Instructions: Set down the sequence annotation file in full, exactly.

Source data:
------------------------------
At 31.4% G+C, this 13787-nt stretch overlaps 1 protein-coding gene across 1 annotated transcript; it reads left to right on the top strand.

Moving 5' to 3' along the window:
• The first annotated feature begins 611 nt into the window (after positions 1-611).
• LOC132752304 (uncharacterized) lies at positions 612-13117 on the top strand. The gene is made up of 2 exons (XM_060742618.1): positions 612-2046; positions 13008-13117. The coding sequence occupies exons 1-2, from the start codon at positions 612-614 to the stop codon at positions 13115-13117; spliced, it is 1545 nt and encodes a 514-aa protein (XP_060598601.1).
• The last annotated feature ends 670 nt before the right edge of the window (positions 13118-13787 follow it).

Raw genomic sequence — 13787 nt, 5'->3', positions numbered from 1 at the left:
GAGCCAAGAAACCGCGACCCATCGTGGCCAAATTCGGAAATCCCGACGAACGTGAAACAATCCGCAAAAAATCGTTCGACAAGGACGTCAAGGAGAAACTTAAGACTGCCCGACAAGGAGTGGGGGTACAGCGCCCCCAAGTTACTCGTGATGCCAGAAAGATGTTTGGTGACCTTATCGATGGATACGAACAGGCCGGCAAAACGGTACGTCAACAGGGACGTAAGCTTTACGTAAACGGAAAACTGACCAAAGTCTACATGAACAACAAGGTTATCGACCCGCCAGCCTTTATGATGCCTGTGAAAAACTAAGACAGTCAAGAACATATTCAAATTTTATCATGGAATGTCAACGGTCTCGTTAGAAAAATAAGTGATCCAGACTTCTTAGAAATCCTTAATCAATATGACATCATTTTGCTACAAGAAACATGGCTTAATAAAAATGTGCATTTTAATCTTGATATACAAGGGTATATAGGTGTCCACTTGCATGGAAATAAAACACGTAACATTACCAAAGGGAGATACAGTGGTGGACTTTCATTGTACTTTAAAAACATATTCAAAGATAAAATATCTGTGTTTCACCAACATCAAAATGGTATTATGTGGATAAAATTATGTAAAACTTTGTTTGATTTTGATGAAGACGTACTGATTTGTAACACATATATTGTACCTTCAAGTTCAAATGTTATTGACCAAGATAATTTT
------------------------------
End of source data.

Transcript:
At 31.4% G+C, this 13787-nt stretch overlaps 1 protein-coding gene across 1 annotated transcript; it reads left to right on the top strand.

Moving 5' to 3' along the window:
• The first annotated feature begins 611 nt into the window (after positions 1-611).
• LOC132752304 (uncharacterized) lies at positions 612-13117 on the top strand. The gene is made up of 2 exons (XM_060742618.1): positions 612-2046; positions 13008-13117. The coding sequence occupies exons 1-2, from the start codon at positions 612-614 to the stop codon at positions 13115-13117; spliced, it is 1545 nt and encodes a 514-aa protein (XP_060598601.1).
• The last annotated feature ends 670 nt before the right edge of the window (positions 13118-13787 follow it).

Raw genomic sequence — 13787 nt, 5'->3', positions numbered from 1 at the left:
GAGCCAAGAAACCGCGACCCATCGTGGCCAAATTCGGAAATCCCGACGAACGTGAAACAATCCGCAAAAAATCGTTCGACAAGGACGTCAAGGAGAAACTTAAGACTGCCCGACAAGGAGTGGGGGTACAGCGCCCCCAAGTTACTCGTGATGCCAGAAAGATGTTTGGTGACCTTATCGATGGATACGAACAGGCCGGCAAAACGGTACGTCAACAGGGACGTAAGCTTTACGTAAACGGAAAACTGACCAAAGTCTACATGAACAACAAGGTTATCGACCCGCCAGCCTTTATGATGCCTGTGAAAAACTAAGACAGTCAAGAACATATTCAAATTTTATCATGGAATGTCAACGGTCTCGTTAGAAAAATAAGTGATCCAGACTTCTTAGAAATCCTTAATCAATATGACATCATTTTGCTACAAGAAACATGGCTTAATAAAAATGTGCATTTTAATCTTGATATACAAGGGTATATAGGTGTCCACTTGCATGGAAATAAAACACGTAACATTACCAAAGGGAGATACAGTGGTGGACTTTCATTGTACTTTAAAAACATATTCAAAGATAAAATATCTGTGTTTCACCAACATCAAAATGGTATTATGTGGATAAAATTATGTAAAACTTTGTTTGATTTTGATGAAGACGTACTGATTTGTAACACATATATTGTACCTTCAAGTTCAAATGTTATTGACCAAGATAATTTT